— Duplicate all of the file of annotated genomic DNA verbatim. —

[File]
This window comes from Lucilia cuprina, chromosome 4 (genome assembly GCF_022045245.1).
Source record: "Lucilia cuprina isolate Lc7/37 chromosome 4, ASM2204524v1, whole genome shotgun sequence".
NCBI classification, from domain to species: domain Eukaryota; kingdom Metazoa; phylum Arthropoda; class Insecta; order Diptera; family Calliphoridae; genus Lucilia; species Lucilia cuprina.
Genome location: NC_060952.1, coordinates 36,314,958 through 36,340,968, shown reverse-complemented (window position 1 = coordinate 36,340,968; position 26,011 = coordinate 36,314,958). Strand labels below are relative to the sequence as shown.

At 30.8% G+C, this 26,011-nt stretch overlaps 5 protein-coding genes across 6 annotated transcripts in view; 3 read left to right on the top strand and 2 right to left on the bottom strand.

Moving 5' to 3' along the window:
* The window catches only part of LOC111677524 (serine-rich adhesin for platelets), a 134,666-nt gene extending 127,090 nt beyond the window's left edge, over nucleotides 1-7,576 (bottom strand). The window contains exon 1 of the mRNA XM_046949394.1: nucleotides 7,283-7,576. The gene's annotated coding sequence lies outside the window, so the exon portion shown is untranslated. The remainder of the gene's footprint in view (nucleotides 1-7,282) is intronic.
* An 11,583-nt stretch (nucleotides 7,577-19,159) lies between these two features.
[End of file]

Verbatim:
This window comes from Lucilia cuprina, chromosome 4 (genome assembly GCF_022045245.1).
Source record: "Lucilia cuprina isolate Lc7/37 chromosome 4, ASM2204524v1, whole genome shotgun sequence".
NCBI classification, from domain to species: domain Eukaryota; kingdom Metazoa; phylum Arthropoda; class Insecta; order Diptera; family Calliphoridae; genus Lucilia; species Lucilia cuprina.
Genome location: NC_060952.1, coordinates 36,314,958 through 36,340,968, shown reverse-complemented (window position 1 = coordinate 36,340,968; position 26,011 = coordinate 36,314,958). Strand labels below are relative to the sequence as shown.

At 30.8% G+C, this 26,011-nt stretch overlaps 5 protein-coding genes across 6 annotated transcripts in view; 3 read left to right on the top strand and 2 right to left on the bottom strand.

Moving 5' to 3' along the window:
* The window catches only part of LOC111677524 (serine-rich adhesin for platelets), a 134,666-nt gene extending 127,090 nt beyond the window's left edge, over nucleotides 1-7,576 (bottom strand). The window contains exon 1 of the mRNA XM_046949394.1: nucleotides 7,283-7,576. The gene's annotated coding sequence lies outside the window, so the exon portion shown is untranslated. The remainder of the gene's footprint in view (nucleotides 1-7,282) is intronic.
* An 11,583-nt stretch (nucleotides 7,577-19,159) lies between these two features.